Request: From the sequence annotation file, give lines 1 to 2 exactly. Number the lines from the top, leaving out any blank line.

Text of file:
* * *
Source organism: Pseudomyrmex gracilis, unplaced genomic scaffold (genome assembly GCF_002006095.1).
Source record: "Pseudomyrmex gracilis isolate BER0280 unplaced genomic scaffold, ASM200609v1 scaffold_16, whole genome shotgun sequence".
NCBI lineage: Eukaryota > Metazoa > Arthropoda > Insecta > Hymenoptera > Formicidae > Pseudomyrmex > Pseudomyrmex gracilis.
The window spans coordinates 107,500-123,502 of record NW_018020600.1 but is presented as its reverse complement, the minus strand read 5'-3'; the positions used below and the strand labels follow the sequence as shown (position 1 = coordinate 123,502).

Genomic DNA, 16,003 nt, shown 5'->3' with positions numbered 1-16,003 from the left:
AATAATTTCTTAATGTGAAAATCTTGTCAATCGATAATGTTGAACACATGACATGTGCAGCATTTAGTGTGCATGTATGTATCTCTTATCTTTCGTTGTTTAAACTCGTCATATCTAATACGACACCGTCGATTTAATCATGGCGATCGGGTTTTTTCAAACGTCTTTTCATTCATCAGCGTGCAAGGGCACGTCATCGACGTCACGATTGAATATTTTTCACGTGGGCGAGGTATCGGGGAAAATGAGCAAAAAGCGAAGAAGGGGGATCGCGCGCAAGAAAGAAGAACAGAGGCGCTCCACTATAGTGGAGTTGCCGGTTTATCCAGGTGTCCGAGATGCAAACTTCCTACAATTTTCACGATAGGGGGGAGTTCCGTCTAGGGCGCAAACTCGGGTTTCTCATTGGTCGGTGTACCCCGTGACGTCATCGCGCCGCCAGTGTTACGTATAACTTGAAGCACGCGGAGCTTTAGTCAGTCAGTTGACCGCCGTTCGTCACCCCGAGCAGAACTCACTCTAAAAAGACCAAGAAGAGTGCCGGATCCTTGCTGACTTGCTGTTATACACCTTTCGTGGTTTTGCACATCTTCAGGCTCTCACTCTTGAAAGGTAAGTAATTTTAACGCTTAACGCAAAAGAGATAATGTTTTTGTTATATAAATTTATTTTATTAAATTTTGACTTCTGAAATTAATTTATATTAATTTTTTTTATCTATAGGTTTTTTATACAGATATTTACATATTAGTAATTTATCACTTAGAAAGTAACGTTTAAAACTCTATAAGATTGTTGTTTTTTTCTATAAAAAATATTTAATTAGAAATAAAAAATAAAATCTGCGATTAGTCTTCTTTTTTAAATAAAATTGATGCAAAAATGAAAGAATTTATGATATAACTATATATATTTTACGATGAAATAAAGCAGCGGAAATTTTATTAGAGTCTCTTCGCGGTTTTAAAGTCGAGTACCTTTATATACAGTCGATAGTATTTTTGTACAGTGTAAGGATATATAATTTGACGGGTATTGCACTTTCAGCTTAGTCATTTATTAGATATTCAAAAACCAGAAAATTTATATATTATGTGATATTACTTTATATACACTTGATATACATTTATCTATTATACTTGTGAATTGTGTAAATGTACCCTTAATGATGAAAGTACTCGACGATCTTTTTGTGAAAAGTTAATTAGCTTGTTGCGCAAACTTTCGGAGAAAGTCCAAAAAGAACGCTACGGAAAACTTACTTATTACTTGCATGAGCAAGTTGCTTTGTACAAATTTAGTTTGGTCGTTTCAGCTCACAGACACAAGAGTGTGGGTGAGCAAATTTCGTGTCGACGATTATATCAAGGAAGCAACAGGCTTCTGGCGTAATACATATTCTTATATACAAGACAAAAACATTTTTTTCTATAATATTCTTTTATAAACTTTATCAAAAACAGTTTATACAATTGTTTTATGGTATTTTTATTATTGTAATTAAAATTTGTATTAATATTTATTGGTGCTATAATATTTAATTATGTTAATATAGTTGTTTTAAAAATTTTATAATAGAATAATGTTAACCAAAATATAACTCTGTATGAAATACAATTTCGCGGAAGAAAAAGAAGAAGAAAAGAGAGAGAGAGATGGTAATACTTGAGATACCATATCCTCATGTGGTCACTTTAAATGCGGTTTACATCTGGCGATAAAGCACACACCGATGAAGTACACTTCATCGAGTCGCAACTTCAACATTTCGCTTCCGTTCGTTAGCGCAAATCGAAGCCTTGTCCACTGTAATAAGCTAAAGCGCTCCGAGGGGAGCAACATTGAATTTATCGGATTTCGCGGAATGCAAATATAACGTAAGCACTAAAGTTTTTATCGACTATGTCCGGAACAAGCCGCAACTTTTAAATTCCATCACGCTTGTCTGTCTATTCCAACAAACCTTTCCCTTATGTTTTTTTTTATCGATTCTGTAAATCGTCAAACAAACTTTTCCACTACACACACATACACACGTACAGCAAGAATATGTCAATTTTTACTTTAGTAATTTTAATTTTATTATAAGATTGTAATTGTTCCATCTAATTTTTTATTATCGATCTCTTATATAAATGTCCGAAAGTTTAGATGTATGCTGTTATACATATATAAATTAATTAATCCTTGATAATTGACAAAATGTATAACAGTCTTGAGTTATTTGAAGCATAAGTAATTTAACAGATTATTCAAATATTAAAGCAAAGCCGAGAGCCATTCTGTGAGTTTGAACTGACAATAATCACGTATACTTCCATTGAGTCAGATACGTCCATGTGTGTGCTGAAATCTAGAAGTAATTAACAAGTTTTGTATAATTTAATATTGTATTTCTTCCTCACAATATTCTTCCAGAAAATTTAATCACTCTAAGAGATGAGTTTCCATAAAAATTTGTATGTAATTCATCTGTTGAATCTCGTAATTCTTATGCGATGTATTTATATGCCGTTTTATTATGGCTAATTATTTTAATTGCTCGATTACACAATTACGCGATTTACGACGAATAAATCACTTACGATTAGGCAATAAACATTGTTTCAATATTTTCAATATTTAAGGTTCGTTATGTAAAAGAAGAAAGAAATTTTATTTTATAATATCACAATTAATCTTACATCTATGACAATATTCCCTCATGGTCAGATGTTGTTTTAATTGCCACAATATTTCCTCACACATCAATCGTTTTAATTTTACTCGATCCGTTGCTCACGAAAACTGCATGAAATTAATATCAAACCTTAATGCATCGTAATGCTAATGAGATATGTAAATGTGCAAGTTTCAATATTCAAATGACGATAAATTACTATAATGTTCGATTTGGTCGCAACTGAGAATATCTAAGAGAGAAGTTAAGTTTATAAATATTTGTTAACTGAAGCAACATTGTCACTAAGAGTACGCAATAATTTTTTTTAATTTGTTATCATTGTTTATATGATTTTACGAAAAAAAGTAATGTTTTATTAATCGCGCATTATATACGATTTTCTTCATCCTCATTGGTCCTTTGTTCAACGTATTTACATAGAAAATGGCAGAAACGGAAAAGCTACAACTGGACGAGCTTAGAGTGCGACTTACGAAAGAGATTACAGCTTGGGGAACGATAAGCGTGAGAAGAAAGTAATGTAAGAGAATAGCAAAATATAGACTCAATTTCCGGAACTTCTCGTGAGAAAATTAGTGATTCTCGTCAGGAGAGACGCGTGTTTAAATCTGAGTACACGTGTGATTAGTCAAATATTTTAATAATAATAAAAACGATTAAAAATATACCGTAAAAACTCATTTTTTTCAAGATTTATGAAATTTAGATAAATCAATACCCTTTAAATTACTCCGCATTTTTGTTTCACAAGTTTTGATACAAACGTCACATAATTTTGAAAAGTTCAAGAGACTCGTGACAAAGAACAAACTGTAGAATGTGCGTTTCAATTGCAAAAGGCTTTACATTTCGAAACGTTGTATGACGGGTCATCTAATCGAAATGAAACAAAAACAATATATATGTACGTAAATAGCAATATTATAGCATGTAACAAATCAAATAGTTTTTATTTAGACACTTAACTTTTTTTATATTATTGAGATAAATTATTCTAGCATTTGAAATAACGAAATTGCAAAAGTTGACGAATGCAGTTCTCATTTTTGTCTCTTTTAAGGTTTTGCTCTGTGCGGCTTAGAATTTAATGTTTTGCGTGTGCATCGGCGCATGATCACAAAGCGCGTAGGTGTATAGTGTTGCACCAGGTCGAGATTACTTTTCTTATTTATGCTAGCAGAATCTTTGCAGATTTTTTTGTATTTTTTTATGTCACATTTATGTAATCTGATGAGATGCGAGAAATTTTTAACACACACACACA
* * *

Source organism: Pseudomyrmex gracilis, unplaced genomic scaffold (genome assembly GCF_002006095.1).
Source record: "Pseudomyrmex gracilis isolate BER0280 unplaced genomic scaffold, ASM200609v1 scaffold_16, whole genome shotgun sequence".